## Abstract

Coordinating the actions of agents (e.g., volunteers analyzing radio signals in SETI@home) yields efficient search algorithms. However, such an efficiency is often at the cost of implementing complex coordination mechanisms which may be expensive in terms of communication and/or computation overheads. Instead, non-coordinating algorithms, in which each agent operates independently from the others, are typically very simple, and easy to implement. They are also inherently robust to slight misbehaviors, or even crashes of agents. In this article, we investigate the “price of non-coordinating,” in terms of search performance, and we show that this price is actually quite small. Specifically, we consider a parallel version of a classical Bayesian search problem, where set of k ≥ 1 searchers are looking for a treasure placed in one of the boxes indexed by positive integers, according to some distribution p. Each searcher can open a random box at each step, and the objective is to find the treasure in a minimum number of steps. We show that there is a very simple non-coordinating algorithm which has expected running time at most 4(1 − _{k}_{+}^{1}_{1} )^{2} OPT + 10, where OPT is the expected running time of the best fully coordinated algorithm. Our algorithm does not even use the precise description of the distribution p, but only the relative likelihood of the boxes. We prove that, under this restriction, our algorithm has the best possible competitive ratio with respect to OPT. For the case where a complete description of the distribution p is given to the search algorithm, we describe an optimal non-coordinating algorithm for Bayesian search. This latter algorithm can be twice as fast as our former algorithm in practical scenarios such as uniform distributions. All these results provide a complete characterization of non-coordinating Bayesian search. The take-away message is that, for their simplicity and robustness, non-coordinating algorithms are viable alternatives to complex coordinating mechanisms subject to significant overheads. Most of these results apply as well to linear search, in which the indices of the boxes reflect their relative importance, and where important boxes must be visited first.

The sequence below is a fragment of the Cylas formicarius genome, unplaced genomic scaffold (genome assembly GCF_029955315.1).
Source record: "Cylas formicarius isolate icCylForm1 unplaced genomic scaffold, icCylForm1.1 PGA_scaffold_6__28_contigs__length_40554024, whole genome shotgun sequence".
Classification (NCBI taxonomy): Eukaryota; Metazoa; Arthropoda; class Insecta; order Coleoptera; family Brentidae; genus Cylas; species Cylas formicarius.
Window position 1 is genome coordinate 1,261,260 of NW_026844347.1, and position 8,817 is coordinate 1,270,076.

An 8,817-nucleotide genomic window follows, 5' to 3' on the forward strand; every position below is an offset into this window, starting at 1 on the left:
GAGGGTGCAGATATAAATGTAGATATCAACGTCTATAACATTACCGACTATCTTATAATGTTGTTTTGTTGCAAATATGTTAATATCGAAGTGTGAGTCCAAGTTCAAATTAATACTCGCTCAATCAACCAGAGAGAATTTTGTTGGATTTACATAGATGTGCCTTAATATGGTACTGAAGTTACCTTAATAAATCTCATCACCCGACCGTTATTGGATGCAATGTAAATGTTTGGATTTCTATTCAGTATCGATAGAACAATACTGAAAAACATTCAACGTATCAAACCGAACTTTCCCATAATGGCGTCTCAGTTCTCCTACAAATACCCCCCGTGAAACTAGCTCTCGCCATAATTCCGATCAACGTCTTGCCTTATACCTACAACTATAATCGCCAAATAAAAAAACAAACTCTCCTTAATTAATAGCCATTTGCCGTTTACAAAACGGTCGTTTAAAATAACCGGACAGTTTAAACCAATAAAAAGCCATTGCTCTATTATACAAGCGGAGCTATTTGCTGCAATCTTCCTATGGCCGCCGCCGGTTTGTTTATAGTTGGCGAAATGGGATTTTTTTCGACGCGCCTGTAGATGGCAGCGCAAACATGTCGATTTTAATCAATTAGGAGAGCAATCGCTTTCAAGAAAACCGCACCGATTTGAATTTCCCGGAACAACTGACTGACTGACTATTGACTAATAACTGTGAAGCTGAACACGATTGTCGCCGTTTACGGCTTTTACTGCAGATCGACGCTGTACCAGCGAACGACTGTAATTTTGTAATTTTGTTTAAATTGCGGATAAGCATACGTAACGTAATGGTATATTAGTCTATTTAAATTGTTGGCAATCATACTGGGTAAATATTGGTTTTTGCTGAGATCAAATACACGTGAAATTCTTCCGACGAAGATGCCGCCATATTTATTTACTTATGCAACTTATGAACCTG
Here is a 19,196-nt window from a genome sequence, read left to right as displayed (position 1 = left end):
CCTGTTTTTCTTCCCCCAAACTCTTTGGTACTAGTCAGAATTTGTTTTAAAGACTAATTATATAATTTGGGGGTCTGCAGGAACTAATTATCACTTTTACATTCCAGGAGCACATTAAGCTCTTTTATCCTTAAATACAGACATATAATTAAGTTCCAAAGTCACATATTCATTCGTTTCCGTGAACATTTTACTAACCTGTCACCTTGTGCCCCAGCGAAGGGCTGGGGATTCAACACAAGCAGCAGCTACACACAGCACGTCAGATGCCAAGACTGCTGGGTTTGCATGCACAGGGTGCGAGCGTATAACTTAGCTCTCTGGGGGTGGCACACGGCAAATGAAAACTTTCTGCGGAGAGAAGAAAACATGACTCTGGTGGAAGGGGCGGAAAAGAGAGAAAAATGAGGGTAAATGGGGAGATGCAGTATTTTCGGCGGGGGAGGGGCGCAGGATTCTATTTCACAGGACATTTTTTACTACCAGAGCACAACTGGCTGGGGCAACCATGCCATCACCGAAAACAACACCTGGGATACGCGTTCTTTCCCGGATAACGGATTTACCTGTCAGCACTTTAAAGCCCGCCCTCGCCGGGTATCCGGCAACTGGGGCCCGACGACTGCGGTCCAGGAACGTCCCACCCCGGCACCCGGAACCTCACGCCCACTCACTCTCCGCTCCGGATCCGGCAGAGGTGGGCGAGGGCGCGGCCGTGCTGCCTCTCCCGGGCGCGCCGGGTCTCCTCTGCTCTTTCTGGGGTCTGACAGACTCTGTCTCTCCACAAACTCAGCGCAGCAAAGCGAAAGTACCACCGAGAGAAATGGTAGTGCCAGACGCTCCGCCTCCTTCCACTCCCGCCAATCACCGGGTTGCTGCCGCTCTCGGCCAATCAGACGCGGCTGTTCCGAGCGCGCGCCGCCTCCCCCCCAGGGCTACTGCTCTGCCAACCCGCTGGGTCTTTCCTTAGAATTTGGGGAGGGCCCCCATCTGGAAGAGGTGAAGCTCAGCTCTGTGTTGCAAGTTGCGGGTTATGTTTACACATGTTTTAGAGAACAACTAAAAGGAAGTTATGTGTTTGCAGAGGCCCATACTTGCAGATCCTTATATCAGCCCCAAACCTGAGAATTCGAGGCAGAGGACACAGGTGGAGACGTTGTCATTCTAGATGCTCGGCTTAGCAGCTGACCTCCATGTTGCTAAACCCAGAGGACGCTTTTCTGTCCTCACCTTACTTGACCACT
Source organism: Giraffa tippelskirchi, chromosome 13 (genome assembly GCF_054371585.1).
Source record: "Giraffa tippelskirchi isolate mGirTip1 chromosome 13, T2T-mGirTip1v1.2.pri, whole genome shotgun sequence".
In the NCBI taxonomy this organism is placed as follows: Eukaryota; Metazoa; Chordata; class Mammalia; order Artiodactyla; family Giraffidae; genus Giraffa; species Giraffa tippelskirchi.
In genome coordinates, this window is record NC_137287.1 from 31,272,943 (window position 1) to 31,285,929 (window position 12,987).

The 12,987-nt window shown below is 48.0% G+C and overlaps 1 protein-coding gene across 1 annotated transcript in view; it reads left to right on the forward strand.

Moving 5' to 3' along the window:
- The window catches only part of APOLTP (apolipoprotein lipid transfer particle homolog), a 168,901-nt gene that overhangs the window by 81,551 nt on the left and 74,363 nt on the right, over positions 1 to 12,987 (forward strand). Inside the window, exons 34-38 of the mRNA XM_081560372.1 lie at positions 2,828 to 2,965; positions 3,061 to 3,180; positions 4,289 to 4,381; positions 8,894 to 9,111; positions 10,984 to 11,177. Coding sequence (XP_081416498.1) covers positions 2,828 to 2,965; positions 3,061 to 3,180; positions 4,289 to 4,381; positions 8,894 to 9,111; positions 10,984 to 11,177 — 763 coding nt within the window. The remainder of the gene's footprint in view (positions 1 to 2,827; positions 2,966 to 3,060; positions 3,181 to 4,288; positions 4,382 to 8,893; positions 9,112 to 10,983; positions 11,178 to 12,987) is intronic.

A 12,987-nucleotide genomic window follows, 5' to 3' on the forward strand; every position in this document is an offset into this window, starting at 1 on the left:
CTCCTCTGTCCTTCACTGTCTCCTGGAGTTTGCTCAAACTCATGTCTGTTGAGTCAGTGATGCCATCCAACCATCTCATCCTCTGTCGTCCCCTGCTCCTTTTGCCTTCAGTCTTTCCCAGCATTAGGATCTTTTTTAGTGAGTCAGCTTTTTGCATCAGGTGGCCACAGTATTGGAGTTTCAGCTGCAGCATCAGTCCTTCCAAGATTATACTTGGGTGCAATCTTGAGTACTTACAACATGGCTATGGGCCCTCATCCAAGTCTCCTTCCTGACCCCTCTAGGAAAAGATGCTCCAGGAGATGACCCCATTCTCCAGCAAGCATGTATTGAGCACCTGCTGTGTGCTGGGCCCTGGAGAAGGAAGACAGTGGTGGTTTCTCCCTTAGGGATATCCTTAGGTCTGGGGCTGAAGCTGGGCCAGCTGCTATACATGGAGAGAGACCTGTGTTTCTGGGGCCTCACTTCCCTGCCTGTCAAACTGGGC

Original language | English |
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Article number | 17 |

Journal | Journal of the ACM |

Volume | 66 |

Issue number | 3 |

DOIs | |

State | Published - 2019 |

Externally published | Yes |

### Bibliographical note

Publisher Copyright:© 2019 Association for Computing Machinery.

## Keywords

- Bayesian search
- Distributed computing
- Fault tolerance
- Parallel computing
- Randomized algorithms
- Treasure hunt

## ASJC Scopus subject areas

- Software
- Control and Systems Engineering
- Information Systems
- Hardware and Architecture
- Artificial Intelligence